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Showing posts with label heroes. Show all posts
Showing posts with label heroes. Show all posts

Tuesday, May 22, 2012

The God (or mom) From the Machine

In my 25 years of writing books for children and teens, I've had my share of plot problems.   Often, when a writer finds she has written her characters into a situation she can't quite get them out of, she is tempted by (but must resist!)  the deus ex machina solution.  This literary term (literally "the god from the machine") comes to us from ancient Greek drama, and refers to the device of lowering a statue of a god onto the stage to resolve a crisis.  Evidently this was perfectly satisfactory to the ancient Greeks, but it is far from satisfactory for us today.  When the hero or heroine of a drama gets bailed out of a tricky situation by some unforeseen and improbable stroke of luck, the reader is left feeling cheated.  There was no clever resourcefulness, physical skill or moral courage at work to save the day,  just a lousy old deus ex machina. "Oh come on, really?" the reader asks.  "How convenient."

When writing for children, with children as protagonists, this is especially difficult to work around.  In real life, children aren't usually left to their own devices to track down jewelry thieves, mediate social conflicts, run their own businesses or invent extraordinary robots that have the Pentagon calling.  No.  All too often, there is an adult keeping watch (or guard, depending on your view) and managing everything from on high: the Mom from the Machine. (Yes, sometimes it is the Dad from the Machine, but more often the mom.)  So when writing children's fiction there is a delicate balance between plausibility and good plotting.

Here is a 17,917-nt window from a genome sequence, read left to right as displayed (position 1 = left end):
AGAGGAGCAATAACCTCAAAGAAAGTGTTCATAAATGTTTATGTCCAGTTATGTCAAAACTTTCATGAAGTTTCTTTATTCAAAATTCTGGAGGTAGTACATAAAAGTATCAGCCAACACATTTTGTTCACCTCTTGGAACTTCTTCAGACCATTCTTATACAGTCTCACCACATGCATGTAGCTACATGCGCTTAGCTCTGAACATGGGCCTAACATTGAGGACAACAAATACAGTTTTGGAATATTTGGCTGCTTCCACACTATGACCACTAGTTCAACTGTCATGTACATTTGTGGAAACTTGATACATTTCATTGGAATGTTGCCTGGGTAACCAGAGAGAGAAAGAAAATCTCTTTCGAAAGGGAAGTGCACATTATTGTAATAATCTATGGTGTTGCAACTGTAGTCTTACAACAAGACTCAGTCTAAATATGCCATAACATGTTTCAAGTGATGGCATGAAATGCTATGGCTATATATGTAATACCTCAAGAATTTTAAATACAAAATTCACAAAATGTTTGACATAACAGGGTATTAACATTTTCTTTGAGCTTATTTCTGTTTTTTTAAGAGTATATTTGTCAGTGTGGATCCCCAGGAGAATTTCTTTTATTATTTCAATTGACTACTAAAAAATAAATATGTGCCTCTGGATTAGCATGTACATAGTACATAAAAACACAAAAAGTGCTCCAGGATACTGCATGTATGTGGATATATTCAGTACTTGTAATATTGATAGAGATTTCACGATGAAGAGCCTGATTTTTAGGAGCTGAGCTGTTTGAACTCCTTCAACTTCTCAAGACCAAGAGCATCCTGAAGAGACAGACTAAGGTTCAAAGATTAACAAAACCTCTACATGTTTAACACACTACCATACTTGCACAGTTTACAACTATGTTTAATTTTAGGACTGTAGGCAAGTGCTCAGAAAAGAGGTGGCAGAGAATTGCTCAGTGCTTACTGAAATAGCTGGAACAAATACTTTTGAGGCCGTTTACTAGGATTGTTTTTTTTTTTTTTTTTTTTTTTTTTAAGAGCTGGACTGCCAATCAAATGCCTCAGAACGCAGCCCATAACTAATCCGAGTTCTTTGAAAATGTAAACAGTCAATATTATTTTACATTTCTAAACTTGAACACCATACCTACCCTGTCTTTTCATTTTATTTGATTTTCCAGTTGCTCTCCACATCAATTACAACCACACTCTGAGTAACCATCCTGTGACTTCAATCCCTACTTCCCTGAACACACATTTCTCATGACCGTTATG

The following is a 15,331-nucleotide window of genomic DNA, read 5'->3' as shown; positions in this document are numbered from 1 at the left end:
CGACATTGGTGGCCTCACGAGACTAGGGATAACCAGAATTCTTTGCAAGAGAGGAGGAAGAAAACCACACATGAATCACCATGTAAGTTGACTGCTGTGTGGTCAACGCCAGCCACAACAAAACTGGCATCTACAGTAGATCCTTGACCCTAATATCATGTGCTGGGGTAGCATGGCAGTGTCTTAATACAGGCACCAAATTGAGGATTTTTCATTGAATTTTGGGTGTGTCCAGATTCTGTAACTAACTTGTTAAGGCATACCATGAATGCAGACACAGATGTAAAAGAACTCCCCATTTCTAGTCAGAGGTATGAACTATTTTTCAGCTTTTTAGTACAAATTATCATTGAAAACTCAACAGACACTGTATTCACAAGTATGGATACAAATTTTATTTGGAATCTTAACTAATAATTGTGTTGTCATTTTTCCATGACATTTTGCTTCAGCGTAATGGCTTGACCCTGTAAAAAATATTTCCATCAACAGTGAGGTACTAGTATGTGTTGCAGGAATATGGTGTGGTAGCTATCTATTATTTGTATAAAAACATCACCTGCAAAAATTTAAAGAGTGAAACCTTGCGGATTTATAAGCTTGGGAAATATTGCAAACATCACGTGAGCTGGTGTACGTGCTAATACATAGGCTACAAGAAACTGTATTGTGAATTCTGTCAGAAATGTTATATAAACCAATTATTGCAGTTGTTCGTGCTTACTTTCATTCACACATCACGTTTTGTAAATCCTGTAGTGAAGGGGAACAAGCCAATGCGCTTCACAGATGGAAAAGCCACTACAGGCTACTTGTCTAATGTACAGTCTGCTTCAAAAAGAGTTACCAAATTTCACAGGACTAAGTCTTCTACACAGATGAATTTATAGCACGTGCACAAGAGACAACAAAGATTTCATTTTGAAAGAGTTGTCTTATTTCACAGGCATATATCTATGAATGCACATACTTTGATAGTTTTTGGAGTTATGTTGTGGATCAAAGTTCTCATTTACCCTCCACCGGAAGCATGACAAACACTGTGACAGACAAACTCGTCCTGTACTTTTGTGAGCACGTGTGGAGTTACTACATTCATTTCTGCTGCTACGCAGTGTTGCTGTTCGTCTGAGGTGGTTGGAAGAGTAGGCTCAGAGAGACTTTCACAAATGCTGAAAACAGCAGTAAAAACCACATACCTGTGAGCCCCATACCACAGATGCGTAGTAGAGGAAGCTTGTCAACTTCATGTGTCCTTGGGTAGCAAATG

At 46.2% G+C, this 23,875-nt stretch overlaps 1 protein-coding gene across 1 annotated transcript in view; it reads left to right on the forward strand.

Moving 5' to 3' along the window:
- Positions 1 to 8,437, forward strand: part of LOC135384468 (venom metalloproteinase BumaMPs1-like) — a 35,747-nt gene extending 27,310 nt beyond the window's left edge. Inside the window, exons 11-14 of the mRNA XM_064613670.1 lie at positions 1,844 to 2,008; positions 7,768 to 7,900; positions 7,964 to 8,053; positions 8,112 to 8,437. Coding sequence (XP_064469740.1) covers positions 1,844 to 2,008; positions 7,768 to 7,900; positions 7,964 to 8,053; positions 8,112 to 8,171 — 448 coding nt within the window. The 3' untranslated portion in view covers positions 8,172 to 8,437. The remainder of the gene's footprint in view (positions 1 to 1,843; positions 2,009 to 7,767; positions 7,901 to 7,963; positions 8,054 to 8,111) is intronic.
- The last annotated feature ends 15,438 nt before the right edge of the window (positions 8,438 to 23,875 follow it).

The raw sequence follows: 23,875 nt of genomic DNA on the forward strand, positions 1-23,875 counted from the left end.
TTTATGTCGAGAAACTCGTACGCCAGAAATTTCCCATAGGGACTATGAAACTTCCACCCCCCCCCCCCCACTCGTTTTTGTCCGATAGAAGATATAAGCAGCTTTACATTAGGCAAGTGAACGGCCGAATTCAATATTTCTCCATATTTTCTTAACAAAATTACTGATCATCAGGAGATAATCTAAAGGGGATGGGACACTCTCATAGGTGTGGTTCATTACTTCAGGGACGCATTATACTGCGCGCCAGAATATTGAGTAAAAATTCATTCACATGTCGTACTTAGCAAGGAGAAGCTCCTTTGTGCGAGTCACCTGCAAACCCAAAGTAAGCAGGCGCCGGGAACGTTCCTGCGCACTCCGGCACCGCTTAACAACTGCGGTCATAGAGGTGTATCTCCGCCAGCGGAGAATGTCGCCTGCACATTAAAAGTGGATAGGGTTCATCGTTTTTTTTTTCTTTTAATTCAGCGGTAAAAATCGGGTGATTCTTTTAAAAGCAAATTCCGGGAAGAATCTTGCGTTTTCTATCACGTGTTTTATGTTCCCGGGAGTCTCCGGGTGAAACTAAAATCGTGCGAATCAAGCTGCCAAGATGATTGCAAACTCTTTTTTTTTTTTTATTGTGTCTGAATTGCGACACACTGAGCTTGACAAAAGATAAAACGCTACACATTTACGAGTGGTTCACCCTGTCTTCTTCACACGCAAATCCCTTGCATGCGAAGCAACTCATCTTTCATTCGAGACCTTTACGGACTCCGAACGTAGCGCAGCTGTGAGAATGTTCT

As Lisa has written previously on her posts on internal v. external locus of control, children must develop confidence in their own agency, their own ability to solve problems, make choices and be responsible for the outcome.  The more often the mom ex machina swoops in to take over, the less likely the child is to develop a strong internal locus of control.    And just as the deus ex machina solution in a story leaves us feeling rooked, so does the mom ex machina solution in our children's lives leave a feeling of inadequacy in its wake.  So often we relish the role of superhero, enjoying the warm glow of gratitude and appreciation and admiration from the ones we've "saved" from a big problem.   But unless you are prepared to be lowered from a machine onto your child's stage in perpetuity, you might consider letting your child learn to be the hero of his own story.

Thursday, April 12, 2012

Carnegie Heroes


If you ever want to give your faith in humanity a boost, take a look at the hero profiles on the Carnegie Hero Fund Commission's website. What is the Carnegie Hero Fund Commission you ask? From their website:

The two-fold mission of the Carnegie Hero Fund Commission: To recognize persons who perform acts of heroism in civilian life in the United States and Canada, and to provide financial assistance for those disabled and the dependents of those killed helping others.

Reading these profiles is truly inspiring, and you may begin to notice some themes running through these stories of ordinary citizens who performed extraordinary acts of courage - usually on behalf of strangers. Many of these heroes credit their family relationships with giving them the core belief that every life is worth saving. The influence of parents is clear in profile after profile. The youngest medal recipients of 2011, three teenage Florida boys who saved a woman from drowning, explicitly credit their parents. "I grew up with my dad helping people," one of the young heroes told reporters. This is the influence of family connection and strong attachment.